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Ensuring that the Global Compacts on Refugees and Migration Deliver

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Alice Thomas and Mark Yarnell

Introduction

Final drafts of the Global Compact on Refugees (GCR) and the Global Compact for Safe, Orderly and Regular Migration (GCM) are slated for endorsement by UN member states in December 2018. The shared goal of the compacts is to establish international cooperative frameworks to implement the commitments agreed upon unanimously by UN member states in the 2016 New York Declaration on Refugees and Migrants (New York Declaration).1 Both compacts were developed over more than 18 months of extensive consultations and negotiations involving governments, UN agencies, civil society organizations, experts, the private sector, the philanthropic community, and refugees and migrants themselves. Both compacts are nonbinding.

The GCR describes a series of actions that governments can take to ease the pressures on refugee host countries while enhancing refugee self-reliance by promoting their economic and social status. It also includes measures to expand access to third-country solutions and support countries of origin in ensuring that conditions in receiving areas are conducive to safe, dignified, and sustainable returns.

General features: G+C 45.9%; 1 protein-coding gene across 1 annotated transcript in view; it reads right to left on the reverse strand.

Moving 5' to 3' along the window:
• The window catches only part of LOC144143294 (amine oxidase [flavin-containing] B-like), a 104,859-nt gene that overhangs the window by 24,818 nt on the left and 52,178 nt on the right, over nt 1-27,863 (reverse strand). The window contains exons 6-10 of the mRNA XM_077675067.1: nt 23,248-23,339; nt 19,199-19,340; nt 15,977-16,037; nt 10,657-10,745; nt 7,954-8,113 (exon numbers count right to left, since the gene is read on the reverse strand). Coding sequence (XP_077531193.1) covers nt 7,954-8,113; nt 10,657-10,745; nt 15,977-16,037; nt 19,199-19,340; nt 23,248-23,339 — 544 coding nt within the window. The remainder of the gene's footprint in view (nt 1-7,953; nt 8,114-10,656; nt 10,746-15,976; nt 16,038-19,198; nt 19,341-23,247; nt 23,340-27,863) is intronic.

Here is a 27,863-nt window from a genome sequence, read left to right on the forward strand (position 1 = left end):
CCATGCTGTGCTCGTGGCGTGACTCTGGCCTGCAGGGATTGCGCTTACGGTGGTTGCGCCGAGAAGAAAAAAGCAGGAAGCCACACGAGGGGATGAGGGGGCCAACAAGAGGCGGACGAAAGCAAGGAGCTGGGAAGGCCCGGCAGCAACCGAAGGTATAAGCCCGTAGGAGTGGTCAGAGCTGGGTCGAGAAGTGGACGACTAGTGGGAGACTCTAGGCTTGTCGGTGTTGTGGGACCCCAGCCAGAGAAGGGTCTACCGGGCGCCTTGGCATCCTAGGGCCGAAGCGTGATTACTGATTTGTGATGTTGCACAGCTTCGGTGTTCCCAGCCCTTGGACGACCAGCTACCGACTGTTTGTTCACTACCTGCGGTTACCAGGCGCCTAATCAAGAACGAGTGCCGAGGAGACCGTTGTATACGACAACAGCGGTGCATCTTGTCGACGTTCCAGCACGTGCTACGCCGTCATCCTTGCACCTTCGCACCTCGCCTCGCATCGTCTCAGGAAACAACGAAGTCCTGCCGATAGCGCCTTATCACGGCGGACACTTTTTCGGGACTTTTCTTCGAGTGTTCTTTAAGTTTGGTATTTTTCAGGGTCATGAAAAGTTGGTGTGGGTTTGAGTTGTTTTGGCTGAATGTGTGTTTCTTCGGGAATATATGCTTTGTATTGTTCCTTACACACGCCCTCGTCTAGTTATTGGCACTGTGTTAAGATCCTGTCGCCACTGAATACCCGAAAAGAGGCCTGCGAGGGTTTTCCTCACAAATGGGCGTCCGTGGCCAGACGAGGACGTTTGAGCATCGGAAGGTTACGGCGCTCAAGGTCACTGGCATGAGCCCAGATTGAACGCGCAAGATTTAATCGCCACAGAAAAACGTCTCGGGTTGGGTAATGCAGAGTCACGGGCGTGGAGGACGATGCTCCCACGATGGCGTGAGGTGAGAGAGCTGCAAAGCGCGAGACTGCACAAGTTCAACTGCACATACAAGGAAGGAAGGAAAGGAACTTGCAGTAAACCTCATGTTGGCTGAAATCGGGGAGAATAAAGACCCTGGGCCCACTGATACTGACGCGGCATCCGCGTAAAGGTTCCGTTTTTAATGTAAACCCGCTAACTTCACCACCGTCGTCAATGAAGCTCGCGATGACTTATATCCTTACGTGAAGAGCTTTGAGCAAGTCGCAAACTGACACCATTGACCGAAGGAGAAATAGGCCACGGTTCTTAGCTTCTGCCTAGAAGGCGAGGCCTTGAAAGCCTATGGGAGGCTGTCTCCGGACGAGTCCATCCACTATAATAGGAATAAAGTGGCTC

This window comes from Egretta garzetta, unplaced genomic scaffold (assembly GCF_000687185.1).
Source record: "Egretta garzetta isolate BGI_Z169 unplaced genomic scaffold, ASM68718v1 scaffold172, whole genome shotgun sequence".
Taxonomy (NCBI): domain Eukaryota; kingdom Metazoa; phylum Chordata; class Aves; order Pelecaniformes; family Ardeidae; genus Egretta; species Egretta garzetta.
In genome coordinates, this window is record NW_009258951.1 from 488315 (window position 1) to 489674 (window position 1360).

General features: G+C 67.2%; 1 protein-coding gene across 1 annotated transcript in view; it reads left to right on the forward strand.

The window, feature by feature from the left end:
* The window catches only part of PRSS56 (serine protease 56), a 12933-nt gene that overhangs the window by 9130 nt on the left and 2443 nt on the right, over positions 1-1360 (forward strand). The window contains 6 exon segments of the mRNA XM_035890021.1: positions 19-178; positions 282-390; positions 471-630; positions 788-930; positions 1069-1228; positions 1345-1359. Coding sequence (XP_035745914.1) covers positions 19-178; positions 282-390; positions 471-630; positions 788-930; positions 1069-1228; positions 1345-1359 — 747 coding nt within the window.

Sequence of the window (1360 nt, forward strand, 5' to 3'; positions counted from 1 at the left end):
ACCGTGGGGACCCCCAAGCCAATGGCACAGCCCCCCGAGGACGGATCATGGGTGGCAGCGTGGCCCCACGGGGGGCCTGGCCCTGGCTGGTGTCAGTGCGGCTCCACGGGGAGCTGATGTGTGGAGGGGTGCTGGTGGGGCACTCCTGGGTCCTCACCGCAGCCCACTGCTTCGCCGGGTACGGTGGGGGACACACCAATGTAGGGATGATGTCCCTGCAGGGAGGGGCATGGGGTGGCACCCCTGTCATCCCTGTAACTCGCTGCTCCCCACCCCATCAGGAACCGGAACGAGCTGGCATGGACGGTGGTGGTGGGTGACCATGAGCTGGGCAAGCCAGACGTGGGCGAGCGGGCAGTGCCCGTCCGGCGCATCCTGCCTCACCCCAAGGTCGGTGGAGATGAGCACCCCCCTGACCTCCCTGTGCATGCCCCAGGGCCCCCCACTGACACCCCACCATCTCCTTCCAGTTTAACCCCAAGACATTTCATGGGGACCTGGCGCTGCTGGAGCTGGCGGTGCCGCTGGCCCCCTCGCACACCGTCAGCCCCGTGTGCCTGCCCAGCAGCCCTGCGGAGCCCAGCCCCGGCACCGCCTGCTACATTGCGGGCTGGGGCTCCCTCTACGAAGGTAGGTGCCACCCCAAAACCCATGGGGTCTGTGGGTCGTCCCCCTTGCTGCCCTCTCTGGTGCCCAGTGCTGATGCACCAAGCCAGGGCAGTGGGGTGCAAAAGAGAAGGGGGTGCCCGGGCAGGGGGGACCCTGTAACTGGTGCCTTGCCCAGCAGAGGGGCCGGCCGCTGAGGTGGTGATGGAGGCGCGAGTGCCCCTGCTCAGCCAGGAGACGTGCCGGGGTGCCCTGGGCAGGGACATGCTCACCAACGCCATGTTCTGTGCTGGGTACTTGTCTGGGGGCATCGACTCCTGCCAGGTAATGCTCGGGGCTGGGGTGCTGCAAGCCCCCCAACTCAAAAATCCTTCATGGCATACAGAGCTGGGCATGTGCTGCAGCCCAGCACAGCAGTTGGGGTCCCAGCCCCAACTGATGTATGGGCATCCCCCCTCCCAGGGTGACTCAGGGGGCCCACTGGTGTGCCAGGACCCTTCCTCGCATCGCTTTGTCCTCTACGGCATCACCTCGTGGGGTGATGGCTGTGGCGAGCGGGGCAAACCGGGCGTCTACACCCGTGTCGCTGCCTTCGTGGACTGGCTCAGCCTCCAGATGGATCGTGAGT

The GCM is more expansive, including a wide range of commitments and actions embodied in a set of 23 objectives aimed at addressing the numerous challenges associated with unsafe, disorderly, and irregular migration while also recognizing and respecting a broad range of migrant rights. To facilitate these outcomes, both compacts establish new platforms and institutions.
Unfortunately, although the challenges of responding effectively to refugees and migrants have continued to mount, the negotiations to develop the compacts coincided with a period of growing nationalism and xenophobia around the world, making refugee and migration issues political hot buttons. Amid this backsliding of political will – especially from governments that were once leaders on these issues – the final text of both compacts falls short of the goals and expectations set forth in the New York Declaration in a number of ways.

In this issue brief, Refugees International’s fourth on the global compacts,2 we outline some key achievements, identify major challenges that lie ahead, and make recommendations to help ensure that these global compacts deliver on their aspirations.